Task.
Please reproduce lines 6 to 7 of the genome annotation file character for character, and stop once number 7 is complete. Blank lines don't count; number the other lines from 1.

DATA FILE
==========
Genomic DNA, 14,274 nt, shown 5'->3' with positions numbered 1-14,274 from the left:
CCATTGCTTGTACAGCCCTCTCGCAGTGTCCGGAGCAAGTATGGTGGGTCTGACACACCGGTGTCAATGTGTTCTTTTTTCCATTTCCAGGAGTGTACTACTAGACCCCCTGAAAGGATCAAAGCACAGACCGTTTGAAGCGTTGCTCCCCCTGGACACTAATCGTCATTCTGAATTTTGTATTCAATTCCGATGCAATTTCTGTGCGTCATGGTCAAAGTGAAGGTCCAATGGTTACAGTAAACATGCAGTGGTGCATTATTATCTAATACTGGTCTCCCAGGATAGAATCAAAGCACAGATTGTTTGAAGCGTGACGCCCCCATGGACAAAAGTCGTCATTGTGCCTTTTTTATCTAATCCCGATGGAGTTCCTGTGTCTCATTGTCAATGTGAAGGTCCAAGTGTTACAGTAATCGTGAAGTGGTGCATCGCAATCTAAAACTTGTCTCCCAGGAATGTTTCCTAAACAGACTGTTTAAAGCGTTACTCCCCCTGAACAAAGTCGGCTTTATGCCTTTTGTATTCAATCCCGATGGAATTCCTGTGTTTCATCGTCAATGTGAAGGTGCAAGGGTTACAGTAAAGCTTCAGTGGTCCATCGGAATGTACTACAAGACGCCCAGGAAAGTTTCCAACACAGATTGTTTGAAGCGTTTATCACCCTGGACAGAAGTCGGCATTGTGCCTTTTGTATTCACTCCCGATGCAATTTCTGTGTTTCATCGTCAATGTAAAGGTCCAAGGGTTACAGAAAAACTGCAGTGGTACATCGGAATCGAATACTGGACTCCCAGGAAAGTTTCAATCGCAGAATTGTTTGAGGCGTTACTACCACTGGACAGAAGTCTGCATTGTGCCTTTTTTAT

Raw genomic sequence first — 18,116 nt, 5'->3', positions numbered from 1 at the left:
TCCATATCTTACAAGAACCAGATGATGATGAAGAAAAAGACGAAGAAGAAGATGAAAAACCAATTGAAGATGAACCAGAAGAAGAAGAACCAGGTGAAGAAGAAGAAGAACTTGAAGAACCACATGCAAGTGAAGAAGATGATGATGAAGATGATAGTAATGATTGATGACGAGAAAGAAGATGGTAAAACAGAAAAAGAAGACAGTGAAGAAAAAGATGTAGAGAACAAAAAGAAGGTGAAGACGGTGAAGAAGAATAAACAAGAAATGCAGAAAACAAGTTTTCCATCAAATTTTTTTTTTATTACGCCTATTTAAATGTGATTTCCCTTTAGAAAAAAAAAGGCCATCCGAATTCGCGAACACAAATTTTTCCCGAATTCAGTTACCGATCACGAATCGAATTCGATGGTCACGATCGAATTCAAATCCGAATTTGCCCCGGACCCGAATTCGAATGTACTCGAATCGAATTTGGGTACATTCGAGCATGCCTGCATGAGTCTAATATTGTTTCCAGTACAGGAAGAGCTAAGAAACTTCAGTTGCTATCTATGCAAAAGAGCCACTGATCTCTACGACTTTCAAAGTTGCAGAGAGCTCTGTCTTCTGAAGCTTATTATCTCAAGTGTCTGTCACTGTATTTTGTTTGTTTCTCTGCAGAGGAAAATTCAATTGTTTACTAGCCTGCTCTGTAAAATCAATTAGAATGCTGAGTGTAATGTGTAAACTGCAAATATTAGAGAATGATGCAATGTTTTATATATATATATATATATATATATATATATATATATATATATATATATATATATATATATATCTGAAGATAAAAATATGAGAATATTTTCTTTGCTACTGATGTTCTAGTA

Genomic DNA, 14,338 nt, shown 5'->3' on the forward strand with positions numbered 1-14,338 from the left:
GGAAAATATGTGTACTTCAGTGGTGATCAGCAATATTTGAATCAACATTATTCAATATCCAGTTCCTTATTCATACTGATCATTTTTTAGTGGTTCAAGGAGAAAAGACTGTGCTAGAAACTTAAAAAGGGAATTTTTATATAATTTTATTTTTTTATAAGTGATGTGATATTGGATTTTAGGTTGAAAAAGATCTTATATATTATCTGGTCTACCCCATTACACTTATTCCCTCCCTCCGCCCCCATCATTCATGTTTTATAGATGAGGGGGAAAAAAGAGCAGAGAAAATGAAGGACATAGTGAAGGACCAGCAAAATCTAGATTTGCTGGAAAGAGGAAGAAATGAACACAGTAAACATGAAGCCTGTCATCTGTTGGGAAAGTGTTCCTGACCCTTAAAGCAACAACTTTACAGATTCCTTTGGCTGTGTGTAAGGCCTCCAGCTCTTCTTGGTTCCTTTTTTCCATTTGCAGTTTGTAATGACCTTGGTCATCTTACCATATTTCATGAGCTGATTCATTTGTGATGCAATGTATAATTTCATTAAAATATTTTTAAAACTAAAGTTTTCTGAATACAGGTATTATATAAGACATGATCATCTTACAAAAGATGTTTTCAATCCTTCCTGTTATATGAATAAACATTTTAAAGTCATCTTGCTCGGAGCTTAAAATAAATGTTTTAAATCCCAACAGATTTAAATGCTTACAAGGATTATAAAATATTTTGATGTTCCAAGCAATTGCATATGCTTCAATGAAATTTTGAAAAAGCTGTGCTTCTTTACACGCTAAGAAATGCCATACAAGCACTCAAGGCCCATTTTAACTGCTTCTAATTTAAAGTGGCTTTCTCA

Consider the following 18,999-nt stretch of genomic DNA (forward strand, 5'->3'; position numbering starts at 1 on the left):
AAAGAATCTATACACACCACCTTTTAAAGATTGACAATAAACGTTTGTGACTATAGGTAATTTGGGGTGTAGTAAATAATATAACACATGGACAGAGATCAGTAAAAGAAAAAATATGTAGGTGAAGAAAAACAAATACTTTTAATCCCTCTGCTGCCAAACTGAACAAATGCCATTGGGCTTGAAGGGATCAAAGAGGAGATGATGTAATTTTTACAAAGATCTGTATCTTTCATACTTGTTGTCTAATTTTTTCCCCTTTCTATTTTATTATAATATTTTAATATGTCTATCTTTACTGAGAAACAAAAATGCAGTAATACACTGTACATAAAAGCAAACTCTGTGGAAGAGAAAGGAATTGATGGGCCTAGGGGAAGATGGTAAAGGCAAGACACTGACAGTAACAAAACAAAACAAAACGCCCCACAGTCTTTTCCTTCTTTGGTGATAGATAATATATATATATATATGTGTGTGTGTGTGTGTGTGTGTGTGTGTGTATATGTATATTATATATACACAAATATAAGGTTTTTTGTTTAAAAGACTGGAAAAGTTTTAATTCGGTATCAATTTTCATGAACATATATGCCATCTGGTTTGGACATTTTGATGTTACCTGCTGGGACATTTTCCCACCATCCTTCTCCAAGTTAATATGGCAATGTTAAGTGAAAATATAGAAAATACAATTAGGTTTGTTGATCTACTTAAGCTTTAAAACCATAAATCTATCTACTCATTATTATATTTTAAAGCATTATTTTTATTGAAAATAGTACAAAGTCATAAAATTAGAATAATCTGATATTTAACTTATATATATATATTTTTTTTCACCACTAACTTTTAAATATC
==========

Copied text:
GGAAAATATGTGTACTTCAGTGGTGATCAGCAATATTTGAATCAACATTATTCAATATCCAGTTCCTTATTCATACTGATCATTTTTTAGTGGTTCAAGGAGAAAAGACTGTGCTAGAAACTTAAAAAGGGAATTTTTATATAATTTTATTTTTTTATAAGTGATGTGATATTGGATTTTAGGTTGAAAAAGATCTTATATATTATCTGGTCTACCCCATTACACTTATTCCCTCCCTCCGCCCCCATCATTCATGTTTTATAGATGAGGGGGAAAAAAGAGCAGAGAAAATGAAGGACATAGTGAAGGACCAGCAAAATCTAGATTTGCTGGAAAGAGGAAGAAATGAACACAGTAAACATGAAGCCTGTCATCTGTTGGGAAAGTGTTCCTGACCCTTAAAGCAACAACTTTACAGATTCCTTTGGCTGTGTGTAAGGCCTCCAGCTCTTCTTGGTTCCTTTTTTCCATTTGCAGTTTGTAATGACCTTGGTCATCTTACCATATTTCATGAGCTGATTCATTTGTGATGCAATGTATAATTTCATTAAAATATTTTTAAAACTAAAGTTTTCTGAATACAGGTATTATATAAGACATGATCATCTTACAAAAGATGTTTTCAATCCTTCCTGTTATATGAATAAACATTTTAAAGTCATCTTGCTCGGAGCTTAAAATAAATGTTTTAAATCCCAACAGATTTAAATGCTTACAAGGATTATAAAATATTTTGATGTTCCAAGCAATTGCATATGCTTCAATGAAATTTTGAAAAAGCTGTGCTTCTTTACACGCTAAGAAATGCCATACAAGCACTCAAGGCCCATTTTAACTGCTTCTAATTTAAAGTGGCTTTCTCA

Consider the following 18,999-nt stretch of genomic DNA (forward strand, 5'->3'; position numbering starts at 1 on the left):